Unfortunately, gorgeous design is, for the most part, the only good thing about Chico and Rita, a 2010 Spanish animated film which is nominated in this year's Oscars. It's an ode to jazz in the late 1940s and early 1950s, primarily bop, focusing on the fictional Cuban duo of piano player Chico and singer Rita, who, unfortunately, has a distinctly modern style of singing. The film's story is also a pretty disappointingly standard musician rise and fall biopic, hitting standard notes of tragic and unlikely misunderstandings between the two musicians, peppered with walk-ons from actual famous musicians. The dead faced quality given to the characters by the lousy animation sort of mirrors the weak characterisation. This is a movie best experienced in stills.
The one scene I really liked was Rita waking up naked and going over to the piano to sing accompaniment to Chico's piano the morning after they'd slept together. I imagine there are few sweeter experiences. It's followed by a moment I enjoyed in a completely different way as Chico's girlfriend discovers them and a catfight ensues while Rita's still naked.
I do love a good catfight.
After this, the story settles into dry recountings of how one person went off to become a star in one place, another person went off to work with someone else. Plot points are dispensed like gumballs as Rita becomes a movie star in New York, Chico and his manager see Chano Pozo get killed after watching him play with Charlie Parker and Thelonious Monk, Chico and Rita meet again at a party, have some perfunctory dialogue, the popularity of kidney beans in Cuba is referenced, Rita loses her career when she complains onstage about segregation.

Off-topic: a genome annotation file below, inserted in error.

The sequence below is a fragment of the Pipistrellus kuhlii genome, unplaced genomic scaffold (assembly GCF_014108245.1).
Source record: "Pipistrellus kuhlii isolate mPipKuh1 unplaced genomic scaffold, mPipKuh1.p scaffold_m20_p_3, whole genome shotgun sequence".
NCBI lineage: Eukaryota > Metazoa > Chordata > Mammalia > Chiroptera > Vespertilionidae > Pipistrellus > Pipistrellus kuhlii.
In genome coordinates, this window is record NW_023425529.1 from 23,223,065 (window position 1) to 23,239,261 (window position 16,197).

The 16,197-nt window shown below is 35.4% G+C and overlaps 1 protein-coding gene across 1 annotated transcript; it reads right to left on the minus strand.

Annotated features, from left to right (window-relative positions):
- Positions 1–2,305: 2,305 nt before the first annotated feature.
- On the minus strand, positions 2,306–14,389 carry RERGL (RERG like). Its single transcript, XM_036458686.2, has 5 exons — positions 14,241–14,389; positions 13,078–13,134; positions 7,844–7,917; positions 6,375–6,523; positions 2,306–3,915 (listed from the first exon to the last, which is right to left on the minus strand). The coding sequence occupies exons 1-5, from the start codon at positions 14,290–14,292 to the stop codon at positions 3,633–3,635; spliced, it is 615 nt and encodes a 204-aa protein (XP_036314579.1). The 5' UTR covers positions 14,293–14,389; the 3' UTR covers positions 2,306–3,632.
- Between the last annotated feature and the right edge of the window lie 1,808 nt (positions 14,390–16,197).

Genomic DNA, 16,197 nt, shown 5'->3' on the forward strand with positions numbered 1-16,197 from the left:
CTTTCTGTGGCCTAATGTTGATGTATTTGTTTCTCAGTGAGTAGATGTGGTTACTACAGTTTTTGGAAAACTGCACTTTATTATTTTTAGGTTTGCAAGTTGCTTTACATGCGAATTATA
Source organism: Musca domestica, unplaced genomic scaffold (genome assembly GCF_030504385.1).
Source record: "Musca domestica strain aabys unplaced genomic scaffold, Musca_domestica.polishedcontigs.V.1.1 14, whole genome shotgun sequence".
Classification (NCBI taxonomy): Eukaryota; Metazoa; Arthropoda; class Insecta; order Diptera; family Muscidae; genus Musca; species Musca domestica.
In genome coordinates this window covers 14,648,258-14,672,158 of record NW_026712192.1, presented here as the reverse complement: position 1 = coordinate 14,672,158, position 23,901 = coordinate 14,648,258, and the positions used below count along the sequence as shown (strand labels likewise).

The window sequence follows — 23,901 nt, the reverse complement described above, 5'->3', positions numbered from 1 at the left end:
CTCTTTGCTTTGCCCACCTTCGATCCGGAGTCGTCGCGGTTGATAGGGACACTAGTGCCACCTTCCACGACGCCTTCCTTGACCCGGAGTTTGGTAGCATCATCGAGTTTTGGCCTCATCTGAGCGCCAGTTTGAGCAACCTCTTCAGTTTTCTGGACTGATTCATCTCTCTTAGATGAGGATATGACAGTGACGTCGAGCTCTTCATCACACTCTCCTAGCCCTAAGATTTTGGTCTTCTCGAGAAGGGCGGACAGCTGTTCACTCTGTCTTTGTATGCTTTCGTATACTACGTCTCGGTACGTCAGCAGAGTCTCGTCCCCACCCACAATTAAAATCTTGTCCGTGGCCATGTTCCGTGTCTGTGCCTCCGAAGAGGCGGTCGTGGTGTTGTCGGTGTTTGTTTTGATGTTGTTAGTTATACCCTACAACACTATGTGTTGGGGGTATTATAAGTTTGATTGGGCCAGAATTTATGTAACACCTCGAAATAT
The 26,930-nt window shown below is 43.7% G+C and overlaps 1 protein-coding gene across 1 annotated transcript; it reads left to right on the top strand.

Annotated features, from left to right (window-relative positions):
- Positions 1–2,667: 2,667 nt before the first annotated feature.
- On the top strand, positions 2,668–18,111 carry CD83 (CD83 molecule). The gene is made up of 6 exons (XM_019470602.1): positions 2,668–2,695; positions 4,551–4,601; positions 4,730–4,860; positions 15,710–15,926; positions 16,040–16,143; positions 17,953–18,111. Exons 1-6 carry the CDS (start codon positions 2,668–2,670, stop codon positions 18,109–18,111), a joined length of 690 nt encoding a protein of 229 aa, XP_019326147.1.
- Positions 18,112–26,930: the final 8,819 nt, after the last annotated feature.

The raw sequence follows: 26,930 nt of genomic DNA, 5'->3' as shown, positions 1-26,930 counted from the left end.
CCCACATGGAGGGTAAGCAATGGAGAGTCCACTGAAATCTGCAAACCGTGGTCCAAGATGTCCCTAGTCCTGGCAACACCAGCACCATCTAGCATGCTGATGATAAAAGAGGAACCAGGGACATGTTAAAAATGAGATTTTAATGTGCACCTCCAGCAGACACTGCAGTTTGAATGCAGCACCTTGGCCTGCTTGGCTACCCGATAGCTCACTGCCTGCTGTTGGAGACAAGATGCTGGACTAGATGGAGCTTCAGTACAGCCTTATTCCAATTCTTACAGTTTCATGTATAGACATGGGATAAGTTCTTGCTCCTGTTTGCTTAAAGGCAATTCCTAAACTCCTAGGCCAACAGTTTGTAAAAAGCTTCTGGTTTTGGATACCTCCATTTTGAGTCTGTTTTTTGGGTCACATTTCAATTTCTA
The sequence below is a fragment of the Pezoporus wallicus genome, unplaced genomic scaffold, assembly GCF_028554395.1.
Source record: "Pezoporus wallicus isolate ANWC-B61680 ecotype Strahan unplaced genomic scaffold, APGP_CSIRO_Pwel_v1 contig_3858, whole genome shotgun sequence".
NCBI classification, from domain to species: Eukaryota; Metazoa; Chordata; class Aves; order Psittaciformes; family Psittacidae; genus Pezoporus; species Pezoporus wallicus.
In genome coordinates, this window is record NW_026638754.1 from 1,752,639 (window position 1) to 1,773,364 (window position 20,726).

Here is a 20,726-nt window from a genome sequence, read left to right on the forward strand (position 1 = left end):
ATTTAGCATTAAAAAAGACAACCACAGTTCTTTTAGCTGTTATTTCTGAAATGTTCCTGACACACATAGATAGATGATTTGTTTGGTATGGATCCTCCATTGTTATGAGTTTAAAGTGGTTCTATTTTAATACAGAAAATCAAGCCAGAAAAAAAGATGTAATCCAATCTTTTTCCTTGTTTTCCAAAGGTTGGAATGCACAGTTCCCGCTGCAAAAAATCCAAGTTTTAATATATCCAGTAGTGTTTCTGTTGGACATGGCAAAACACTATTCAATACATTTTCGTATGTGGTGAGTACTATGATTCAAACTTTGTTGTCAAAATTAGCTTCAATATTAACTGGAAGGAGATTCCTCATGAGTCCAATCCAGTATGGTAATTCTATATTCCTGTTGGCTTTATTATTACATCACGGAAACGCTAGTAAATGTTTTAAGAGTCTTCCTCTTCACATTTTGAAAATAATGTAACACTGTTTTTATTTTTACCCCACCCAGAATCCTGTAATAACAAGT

The movie's as a series of memories apparently ruminated over by an aged Chico who's reduced to shining shoes to earn a living before a modern popular jazz princess finds him and the two have a wildly successful world tour, which seemed like the final piece of evidence for me that the filmmakers were surreptitiously trying to make the statement that modern jazz is just as good as jazz in the late 40s and early 50s, which, sorry guys, just isn't true. The hushed speak/singing that would never actually work in a club environment that you have the woman playing Rita do emphasises that you can't play in the same ballpark.
There is some good music when the movie uses recordings of people like Monk, Parker, and Dizzy Gillespie. I'd maybe like to see a series of music videos for those recordings designed by Javier Mariscal but animated by a better animation studio.